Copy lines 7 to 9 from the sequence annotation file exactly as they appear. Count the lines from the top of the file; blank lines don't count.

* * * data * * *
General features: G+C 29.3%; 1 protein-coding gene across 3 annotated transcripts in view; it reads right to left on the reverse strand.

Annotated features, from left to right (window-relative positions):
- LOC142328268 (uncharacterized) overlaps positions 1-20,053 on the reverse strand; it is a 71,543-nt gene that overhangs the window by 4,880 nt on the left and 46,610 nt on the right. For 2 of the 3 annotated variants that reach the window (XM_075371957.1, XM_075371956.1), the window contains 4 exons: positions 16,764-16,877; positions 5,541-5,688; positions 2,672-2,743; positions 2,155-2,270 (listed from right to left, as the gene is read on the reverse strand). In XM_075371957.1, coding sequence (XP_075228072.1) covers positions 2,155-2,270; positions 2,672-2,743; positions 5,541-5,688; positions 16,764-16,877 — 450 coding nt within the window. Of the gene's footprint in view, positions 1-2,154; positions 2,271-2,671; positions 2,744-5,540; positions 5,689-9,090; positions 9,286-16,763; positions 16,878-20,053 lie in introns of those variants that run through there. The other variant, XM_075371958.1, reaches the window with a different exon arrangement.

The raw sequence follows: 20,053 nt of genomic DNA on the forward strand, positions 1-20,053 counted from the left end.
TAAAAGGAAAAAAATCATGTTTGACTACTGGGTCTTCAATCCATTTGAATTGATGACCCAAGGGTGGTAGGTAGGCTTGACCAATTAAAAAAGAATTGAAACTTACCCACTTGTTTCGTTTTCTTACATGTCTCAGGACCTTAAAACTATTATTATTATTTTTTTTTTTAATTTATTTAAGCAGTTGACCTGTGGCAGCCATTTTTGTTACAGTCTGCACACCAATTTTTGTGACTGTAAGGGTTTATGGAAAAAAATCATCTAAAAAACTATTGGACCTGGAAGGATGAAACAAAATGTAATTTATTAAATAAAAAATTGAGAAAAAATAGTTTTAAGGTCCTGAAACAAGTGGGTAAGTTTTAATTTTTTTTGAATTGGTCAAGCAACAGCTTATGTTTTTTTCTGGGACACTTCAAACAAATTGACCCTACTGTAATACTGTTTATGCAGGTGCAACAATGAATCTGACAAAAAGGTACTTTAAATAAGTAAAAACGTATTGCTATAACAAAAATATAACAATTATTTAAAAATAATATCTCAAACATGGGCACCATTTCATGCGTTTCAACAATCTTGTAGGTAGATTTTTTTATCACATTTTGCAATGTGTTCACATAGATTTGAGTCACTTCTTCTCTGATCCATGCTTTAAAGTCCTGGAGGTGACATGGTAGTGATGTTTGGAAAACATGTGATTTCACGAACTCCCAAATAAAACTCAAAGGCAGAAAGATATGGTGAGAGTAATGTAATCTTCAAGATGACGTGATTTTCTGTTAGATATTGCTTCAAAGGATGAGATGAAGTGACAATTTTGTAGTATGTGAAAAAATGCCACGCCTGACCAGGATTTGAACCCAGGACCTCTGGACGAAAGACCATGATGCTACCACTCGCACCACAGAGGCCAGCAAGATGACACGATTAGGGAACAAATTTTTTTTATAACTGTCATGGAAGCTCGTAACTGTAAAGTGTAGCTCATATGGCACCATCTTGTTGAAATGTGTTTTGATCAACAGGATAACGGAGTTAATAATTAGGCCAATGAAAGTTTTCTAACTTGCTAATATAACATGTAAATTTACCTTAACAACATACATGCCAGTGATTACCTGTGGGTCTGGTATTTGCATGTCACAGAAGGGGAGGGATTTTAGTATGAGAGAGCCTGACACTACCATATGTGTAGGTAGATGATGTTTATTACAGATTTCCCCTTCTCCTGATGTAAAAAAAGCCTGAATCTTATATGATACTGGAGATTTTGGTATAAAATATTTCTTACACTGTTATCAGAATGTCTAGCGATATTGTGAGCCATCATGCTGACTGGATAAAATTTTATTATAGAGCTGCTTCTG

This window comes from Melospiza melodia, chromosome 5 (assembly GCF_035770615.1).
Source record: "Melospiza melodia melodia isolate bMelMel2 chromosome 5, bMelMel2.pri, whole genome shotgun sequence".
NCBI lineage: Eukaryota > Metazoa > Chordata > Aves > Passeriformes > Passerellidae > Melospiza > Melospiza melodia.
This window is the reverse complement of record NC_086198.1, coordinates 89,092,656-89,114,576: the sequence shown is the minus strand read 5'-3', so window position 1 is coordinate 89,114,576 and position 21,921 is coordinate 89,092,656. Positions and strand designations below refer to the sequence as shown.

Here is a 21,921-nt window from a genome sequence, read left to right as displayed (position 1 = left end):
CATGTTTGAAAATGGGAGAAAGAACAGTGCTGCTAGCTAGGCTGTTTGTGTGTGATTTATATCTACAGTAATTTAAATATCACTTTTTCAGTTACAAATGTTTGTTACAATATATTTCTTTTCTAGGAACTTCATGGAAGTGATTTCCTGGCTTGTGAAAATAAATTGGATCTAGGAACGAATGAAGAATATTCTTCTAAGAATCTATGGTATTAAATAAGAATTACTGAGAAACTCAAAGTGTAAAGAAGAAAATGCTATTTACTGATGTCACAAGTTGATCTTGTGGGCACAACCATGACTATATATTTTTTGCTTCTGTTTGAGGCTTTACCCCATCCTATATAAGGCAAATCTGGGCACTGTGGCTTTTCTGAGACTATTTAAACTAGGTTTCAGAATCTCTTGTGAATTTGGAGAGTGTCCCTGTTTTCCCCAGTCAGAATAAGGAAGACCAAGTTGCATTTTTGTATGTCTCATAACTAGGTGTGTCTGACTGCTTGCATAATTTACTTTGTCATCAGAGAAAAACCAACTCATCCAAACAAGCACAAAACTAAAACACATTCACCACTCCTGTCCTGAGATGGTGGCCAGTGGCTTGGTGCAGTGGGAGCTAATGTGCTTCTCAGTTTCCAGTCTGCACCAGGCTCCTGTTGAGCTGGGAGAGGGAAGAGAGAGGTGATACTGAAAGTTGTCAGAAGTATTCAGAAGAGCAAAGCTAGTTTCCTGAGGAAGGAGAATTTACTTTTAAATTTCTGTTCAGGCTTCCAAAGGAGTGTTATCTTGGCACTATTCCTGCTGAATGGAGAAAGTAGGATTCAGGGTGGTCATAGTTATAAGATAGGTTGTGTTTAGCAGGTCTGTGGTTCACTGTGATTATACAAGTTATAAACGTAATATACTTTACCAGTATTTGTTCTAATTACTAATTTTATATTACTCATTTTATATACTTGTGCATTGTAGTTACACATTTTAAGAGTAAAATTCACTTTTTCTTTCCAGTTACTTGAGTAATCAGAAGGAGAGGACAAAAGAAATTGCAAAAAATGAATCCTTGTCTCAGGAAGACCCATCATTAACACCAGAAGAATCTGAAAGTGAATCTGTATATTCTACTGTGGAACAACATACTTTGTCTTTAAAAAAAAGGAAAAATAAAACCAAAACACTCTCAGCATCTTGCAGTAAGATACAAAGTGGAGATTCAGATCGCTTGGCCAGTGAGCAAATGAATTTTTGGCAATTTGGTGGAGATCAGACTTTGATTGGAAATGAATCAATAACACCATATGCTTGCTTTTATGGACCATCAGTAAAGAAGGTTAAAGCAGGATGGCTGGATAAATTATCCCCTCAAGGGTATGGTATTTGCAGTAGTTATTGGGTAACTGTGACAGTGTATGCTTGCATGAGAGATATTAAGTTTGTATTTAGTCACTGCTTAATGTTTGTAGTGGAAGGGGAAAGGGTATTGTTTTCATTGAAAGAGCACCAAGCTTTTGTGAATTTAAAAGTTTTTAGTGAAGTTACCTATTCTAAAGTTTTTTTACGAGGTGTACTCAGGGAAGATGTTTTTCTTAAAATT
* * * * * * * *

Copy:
Source record: "Melospiza melodia melodia isolate bMelMel2 chromosome 5, bMelMel2.pri, whole genome shotgun sequence".
NCBI lineage: Eukaryota > Metazoa > Chordata > Aves > Passeriformes > Passerellidae > Melospiza > Melospiza melodia.
This window is the reverse complement of record NC_086198.1, coordinates 89,092,656-89,114,576: the sequence shown is the minus strand read 5'-3', so window position 1 is coordinate 89,114,576 and position 21,921 is coordinate 89,092,656. Positions and strand designations below refer to the sequence as shown.